Behavioural predilections are all in the mind, but we still judge each other by physical appearance
People have long wondered whether there is a connection between the way we look and the way we behave. Will a comical face be an advantage if we decide to be a stand-up? Do a heavy, Neanderthal brow, slit eye and/or curled lip predispose a chap to villainy? The brain’s sense of reason and justice tells us that to react to people because of the way they look is both morally wrong and asking for trouble. You can’t judge a book by its cover.
Nonetheless, we all seem to live as if the way we look mattered a great deal. We encourage children to do up ties and tuck in shirts because we know that teachers respond more favourably to students who do not look as if they are wont to wisecrack. Those aspects of our appearance which we can change, we do. We look in the mirror, apply lipstick, powder out spots, comb hair and maybe shave, although this last has clearly changed its message over the years. Stubble used to be the surest sign of a scoundrel; now it can even denote saintliness on a priest. I have decided to cultivate long Victorian sideburns as I intend to walk across Scotland next year in Mendelssohn’s footsteps to commemorate his bicentenary. Image is everything.
Appropriately, the German magazine Der Spiegel, which means The Mirror, informs us that brain scientists have identified a mechanism in the brain that controls our predilection for good or bad, legal or illegal behaviour. In other words, wrongdoing has nothing to do with our outward appearance. This revelation is tied to a new Swiss exhibition called Die Anatomie des Boesen (The Anatomy of Evil), at the Museum zu Allerheiligen in Schaffhausen until 10 May 2009. No nation on earth is more aware of presentation than the Swiss, who keep their mountains spotless. It was a Swiss author, Gottfried Keller, who wrote the morality tale, Kleider Machen Leute (Clothes Make People).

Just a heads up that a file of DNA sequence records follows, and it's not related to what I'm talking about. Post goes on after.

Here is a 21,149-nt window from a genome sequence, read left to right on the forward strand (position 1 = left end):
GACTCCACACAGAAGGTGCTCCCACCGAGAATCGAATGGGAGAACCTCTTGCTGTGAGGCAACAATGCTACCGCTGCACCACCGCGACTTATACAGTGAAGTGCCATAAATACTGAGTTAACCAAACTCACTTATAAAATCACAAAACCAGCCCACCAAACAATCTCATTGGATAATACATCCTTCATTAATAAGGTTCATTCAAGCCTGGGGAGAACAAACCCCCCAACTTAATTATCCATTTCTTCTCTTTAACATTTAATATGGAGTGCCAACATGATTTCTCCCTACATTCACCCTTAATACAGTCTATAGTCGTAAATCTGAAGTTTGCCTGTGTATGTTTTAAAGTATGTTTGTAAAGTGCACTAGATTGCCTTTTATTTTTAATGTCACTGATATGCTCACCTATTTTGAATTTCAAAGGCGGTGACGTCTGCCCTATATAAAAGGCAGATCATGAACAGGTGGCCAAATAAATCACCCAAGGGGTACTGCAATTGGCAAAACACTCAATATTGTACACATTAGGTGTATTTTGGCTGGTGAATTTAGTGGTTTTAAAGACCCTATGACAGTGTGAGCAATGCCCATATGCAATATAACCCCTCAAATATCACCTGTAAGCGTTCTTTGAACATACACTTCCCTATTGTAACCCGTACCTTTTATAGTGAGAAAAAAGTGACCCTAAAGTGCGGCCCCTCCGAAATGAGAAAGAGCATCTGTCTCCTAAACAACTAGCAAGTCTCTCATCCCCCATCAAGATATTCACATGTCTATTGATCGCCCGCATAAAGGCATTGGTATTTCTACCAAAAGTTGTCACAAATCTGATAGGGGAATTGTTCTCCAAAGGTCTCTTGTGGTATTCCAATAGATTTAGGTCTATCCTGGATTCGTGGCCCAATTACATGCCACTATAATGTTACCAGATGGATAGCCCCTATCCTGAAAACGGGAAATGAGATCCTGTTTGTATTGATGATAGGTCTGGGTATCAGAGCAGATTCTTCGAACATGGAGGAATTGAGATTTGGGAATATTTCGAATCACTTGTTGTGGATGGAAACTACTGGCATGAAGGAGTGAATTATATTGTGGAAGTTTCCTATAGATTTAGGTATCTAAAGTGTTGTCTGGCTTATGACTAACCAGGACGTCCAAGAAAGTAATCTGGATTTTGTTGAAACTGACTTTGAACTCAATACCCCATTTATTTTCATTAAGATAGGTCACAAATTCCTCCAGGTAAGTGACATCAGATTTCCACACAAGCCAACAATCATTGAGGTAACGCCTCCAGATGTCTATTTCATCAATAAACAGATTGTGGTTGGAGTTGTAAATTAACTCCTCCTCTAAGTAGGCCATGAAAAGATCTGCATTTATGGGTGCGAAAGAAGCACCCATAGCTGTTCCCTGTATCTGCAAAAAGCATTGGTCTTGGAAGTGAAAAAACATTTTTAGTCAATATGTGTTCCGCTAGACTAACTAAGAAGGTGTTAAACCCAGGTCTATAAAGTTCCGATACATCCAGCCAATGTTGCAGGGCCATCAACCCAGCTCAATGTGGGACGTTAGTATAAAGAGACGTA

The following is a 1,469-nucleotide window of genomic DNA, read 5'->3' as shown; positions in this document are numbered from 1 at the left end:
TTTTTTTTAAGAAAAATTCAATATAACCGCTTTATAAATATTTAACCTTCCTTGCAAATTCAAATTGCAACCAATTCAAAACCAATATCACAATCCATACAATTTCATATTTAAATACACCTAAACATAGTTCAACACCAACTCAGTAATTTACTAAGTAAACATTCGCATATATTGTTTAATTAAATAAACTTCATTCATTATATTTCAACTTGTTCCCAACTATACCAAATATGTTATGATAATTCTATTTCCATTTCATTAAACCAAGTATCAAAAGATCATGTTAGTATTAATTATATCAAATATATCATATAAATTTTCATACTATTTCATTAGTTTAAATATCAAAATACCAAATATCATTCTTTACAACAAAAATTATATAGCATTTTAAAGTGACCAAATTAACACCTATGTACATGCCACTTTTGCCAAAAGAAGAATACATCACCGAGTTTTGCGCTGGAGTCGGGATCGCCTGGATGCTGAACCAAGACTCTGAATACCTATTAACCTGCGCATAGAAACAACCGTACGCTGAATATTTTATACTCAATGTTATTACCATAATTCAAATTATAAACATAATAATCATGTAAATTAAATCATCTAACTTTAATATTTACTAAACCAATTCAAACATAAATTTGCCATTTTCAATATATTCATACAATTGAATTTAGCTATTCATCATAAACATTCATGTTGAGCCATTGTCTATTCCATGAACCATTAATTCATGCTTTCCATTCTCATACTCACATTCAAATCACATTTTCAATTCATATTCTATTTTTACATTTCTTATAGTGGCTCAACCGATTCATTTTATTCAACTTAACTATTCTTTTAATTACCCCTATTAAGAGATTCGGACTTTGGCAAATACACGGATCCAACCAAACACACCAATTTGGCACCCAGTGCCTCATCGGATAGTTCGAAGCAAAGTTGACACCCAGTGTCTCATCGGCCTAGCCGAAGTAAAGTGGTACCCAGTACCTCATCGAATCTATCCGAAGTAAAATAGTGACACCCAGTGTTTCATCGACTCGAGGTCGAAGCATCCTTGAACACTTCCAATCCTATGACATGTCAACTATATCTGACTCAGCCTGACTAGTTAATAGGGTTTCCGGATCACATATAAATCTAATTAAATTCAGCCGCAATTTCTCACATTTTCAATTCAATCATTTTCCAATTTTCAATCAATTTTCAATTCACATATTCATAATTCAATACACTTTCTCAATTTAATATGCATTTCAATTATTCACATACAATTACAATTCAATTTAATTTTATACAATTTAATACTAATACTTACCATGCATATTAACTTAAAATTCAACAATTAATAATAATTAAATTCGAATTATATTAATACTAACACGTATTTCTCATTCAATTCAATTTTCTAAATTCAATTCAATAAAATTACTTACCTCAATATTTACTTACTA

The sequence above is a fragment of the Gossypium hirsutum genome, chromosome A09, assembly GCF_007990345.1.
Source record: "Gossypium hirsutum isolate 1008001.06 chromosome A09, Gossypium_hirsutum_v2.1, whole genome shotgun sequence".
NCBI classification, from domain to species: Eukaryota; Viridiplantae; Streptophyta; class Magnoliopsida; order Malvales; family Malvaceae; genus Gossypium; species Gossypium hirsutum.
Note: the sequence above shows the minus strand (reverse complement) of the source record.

And it was the American nation that has held a leadership contest in which the appearance of the candidates played a huge part. Admittedly, at the start of the campaign, the talk was all of colour making no difference, but by the end even the most respectable commentators were crowing about history being made with the election of a black president, and of the fulfilment of Martin Luther King’s dream. One expects that after a few months, Barack Obama’s complexion will cease to matter, and that the brain scientists have been right: it’s all in the mind. Heaven help us if not.